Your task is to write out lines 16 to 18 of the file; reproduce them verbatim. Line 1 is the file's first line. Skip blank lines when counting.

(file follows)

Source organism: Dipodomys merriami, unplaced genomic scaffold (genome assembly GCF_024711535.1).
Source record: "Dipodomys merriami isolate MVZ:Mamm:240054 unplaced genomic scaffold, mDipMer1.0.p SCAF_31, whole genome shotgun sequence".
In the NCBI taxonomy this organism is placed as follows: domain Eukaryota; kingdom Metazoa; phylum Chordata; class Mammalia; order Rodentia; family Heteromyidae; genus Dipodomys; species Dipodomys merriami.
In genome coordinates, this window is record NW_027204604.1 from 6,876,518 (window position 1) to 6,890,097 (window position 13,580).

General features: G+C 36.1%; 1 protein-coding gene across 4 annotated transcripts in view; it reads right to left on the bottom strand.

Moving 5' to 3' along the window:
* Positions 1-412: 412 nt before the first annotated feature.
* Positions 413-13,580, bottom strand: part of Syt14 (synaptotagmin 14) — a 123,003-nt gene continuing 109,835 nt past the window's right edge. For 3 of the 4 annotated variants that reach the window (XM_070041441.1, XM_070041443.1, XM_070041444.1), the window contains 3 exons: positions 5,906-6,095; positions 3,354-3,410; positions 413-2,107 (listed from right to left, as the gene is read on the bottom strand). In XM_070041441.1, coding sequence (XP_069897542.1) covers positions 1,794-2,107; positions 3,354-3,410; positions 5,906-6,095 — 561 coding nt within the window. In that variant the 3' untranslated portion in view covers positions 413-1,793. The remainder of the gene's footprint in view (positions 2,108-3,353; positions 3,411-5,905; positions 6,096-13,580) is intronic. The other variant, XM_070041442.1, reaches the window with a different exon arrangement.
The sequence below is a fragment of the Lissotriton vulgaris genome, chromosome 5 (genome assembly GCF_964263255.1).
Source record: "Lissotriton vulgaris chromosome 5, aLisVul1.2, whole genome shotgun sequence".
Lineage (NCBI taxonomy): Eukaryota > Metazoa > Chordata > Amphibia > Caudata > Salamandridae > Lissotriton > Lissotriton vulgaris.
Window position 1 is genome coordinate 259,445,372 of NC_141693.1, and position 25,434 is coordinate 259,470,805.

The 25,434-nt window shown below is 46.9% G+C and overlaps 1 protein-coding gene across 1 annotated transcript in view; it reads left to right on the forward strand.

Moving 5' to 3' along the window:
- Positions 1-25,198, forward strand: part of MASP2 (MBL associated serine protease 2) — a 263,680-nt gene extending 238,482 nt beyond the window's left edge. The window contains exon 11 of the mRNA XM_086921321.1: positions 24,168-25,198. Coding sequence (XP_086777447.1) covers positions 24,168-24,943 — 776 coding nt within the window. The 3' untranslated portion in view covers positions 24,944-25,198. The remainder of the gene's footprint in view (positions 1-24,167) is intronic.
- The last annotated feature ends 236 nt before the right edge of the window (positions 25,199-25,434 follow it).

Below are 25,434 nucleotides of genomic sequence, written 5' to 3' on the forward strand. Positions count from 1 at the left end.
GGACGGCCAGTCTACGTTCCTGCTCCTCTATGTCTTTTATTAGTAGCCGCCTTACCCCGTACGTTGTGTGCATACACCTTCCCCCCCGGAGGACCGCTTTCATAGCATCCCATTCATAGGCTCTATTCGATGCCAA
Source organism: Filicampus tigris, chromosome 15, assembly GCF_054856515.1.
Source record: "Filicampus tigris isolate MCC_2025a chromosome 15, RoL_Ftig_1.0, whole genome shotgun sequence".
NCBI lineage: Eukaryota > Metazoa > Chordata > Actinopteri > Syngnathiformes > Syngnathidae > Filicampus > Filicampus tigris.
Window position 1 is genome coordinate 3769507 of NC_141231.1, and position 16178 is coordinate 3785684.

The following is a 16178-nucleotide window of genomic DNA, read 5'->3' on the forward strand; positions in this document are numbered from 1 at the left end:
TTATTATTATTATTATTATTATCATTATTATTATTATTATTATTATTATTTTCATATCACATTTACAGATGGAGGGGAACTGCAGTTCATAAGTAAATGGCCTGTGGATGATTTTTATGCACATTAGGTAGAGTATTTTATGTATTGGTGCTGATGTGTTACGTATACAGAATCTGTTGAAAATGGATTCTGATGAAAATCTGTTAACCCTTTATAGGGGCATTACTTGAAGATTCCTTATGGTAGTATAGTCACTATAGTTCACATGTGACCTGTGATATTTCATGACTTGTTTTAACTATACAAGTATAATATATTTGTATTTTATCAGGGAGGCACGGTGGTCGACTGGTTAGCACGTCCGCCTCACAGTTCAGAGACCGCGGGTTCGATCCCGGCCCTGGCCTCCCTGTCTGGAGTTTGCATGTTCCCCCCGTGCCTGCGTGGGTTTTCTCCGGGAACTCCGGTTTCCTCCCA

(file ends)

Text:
- The last annotated feature ends 236 nt before the right edge of the window (positions 25,199-25,434 follow it).

Below are 25,434 nucleotides of genomic sequence, written 5' to 3' on the forward strand. Positions count from 1 at the left end.
GGACGGCCAGTCTACGTTCCTGCTCCTCTATGTCTTTTATTAGTAGCCGCCTTACCCCGTACGTTGTGTGCATACACCTTCCCCCCCGGAGGACCGCTTTCATAGCATCCCATTCATAGGCTCTATTCGATGCCAA